When people divorce there are assets to divide, debts to pay off, and other financial arrangements to be made by the parties. Unsurprisingly, many divorcees face such crushing financial burdens that they file for bankruptcy seeking relief. However, divorcees must be aware that, generally, the Bankruptcy Code makes divorce-related debts nondischargeable in bankruptcy—meaning the debt will not go away. And sometimes a divorcee’s expectation as to what does or doesn’t qualify as a divorce-related debt results in litigation. Indeed, a recent example of this is In re Monassebian, a case from the Eastern District of New York Bankruptcy Court, in which the court ruled that “divorce-related debt” is not limited to a divorce proceeding; instead, it encompasses even a debt “‘one step removed’ from the divorce proceeding” since the debt was based on the breach of a pre-divorce stipulated agreement (incorporated but not merged into the final Judgment of Divorce).1
Our review of In re Monassebian below serves as a reminder to exercise caution and seek experienced counsel when filing for bankruptcy with the expectation of discharging an obligation created by a divorce decree, separation agreement, or something arguably “in connection with” such a divorce or separation agreement.
Shortly before their second divorce in 2009, husband and wife (Debtor) jointly agreed, inter alia, to gift an apartment owned by them to their daughter. However, upon commencement of the Divorce Action, the title to the apartment had not been transferred yet.
In 2013, the parties entered into a Stipulation of Settlement (Stipulation) which resolved the Divorce Action and settled certain martial disputes. In the Stipulation, the parties agreed: (1) that their daughter still had a possible claim of ownership to the apartment; (2) to sell the apartment upon receipt of general release from their daughter; (3) to indemnify each other, equally, for the cost of defending any claim that their daughter might bring against either one of them pertaining to the property transfer; and (4) to refrain from assisting, financing, or encouraging their daughter in commencing litigation to obtain title. Significantly, the Stipulation provided for “reimbursement of attorney's fees and legal expenses in connection with any legal action seeking enforcement or other remedy for a breach of the Stipulation, to be paid to the aggrieved party by the breaching party.”2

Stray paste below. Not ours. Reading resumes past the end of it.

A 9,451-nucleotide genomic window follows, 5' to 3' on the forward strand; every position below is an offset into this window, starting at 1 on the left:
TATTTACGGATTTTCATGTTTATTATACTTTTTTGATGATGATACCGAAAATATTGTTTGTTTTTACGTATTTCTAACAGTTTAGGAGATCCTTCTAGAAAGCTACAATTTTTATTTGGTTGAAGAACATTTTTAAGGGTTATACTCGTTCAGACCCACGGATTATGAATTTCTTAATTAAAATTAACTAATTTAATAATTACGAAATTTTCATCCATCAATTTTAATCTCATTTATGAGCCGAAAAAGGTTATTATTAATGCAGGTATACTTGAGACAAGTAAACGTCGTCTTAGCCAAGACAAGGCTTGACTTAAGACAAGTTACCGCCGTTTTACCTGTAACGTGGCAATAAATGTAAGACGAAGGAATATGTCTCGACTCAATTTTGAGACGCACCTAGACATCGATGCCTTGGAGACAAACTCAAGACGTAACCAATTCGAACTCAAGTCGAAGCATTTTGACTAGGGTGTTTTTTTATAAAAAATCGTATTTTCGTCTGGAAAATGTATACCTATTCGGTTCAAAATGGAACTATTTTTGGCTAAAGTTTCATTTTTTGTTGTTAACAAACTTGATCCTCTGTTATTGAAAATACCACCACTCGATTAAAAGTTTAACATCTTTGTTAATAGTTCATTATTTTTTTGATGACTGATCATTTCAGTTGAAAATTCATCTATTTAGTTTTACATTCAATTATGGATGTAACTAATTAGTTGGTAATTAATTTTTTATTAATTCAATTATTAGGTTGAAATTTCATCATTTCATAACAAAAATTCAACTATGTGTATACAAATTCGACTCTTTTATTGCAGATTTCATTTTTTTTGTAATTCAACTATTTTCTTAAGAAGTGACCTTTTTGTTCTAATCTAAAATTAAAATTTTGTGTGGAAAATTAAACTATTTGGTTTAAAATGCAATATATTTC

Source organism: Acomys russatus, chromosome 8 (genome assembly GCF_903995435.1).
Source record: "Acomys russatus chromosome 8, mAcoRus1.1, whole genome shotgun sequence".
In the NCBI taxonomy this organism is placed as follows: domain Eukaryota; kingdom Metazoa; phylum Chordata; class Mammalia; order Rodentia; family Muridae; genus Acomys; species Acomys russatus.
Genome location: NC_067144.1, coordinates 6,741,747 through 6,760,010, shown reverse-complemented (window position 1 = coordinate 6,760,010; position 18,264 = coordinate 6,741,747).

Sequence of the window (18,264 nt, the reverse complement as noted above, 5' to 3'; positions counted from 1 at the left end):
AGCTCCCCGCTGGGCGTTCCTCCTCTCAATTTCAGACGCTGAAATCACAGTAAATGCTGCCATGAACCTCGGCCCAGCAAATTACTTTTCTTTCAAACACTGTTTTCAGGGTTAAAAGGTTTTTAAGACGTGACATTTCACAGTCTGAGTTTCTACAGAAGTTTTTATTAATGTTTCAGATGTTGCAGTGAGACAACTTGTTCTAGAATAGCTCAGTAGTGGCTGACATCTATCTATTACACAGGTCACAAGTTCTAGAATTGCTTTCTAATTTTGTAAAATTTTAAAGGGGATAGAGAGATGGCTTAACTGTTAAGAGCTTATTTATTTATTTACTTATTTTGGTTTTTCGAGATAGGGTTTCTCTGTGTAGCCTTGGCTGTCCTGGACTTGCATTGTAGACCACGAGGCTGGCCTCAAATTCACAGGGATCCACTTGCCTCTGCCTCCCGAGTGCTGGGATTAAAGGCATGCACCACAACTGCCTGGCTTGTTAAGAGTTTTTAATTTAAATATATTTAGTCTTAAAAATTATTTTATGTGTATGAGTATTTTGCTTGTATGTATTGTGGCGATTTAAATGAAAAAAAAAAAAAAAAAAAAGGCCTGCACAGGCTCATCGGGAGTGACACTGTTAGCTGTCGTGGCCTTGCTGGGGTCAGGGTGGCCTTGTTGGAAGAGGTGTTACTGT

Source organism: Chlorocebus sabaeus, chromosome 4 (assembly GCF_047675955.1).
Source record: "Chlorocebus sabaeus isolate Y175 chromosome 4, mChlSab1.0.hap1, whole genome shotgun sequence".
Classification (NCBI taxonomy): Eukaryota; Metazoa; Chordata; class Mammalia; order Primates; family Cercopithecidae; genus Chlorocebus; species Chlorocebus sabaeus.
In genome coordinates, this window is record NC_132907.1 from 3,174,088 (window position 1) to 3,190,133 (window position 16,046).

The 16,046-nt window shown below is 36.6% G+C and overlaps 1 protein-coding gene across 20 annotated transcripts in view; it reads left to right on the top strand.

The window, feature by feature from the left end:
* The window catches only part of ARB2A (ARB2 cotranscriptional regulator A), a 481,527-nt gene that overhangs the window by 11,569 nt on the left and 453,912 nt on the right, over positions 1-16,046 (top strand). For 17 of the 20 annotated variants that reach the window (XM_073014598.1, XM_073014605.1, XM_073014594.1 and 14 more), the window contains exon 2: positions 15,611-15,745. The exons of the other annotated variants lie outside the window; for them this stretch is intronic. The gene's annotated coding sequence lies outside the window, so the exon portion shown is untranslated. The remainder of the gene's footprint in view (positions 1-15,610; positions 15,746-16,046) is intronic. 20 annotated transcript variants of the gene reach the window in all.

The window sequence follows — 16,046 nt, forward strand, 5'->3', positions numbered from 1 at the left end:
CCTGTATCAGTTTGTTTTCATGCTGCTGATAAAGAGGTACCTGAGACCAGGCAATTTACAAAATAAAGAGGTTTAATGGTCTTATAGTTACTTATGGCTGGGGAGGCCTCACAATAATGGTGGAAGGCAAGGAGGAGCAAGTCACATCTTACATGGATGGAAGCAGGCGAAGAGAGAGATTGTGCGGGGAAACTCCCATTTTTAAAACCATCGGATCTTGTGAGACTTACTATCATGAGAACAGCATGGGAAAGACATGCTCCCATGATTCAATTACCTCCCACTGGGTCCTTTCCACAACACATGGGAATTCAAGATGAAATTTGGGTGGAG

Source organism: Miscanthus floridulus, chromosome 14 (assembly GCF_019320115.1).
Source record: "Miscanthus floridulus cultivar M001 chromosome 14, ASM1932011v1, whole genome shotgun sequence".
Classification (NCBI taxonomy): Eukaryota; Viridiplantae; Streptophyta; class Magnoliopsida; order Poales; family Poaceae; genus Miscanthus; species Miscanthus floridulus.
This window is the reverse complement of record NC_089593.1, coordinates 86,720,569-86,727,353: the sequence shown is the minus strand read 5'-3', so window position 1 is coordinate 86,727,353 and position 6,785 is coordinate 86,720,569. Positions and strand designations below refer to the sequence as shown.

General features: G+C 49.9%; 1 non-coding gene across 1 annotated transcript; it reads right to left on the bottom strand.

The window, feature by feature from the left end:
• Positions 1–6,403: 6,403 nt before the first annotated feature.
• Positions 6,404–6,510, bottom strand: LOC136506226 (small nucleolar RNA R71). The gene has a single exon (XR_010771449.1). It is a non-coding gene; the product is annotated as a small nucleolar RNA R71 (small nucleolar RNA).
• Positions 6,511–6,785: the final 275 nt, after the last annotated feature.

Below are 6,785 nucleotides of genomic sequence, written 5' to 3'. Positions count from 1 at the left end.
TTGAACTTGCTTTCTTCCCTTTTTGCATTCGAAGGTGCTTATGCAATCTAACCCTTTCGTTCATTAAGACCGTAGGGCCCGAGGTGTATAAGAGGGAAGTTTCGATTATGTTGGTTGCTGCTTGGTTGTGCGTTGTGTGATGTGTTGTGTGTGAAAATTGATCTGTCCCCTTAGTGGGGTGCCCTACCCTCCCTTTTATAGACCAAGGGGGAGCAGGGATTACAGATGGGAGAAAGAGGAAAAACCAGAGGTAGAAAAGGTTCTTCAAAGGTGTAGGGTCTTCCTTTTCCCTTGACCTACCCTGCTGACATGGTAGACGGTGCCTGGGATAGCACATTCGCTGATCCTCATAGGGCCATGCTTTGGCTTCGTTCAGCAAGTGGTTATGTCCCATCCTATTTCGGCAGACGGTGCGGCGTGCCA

The parties’ Divorce Action concluded in 2014, and the Stipulation was incorporated, but not merged, in the Judgment of Divorce. It was clear in the Judgment of Divorce that the parties were to comply with the Stipulation’s terms as if the terms were set forth in their entirety in the Judgment of Divorce.
Soon after the entry of Judgment of Divorce, Debtor brought an action in state court to set aside the Stipulation, which prompted her ex-husband to counterclaim—alleging that Debtor violated the Stipulation by assisting their daughter in a lawsuit against both parents in which their daughter sought title to the apartment. Ultimately, the state court ruled that Debtor had breached the contract and entered judgment against her in the amount of $515,430.26. Less than one month later, Debtor filed for Chapter 7 bankruptcy hoping to discharge that amount. Debtor’s ex-husband filed an adversary complaint claiming the state court judgment was a Bankruptcy Code section 523(a)(15) nondischargeable debt.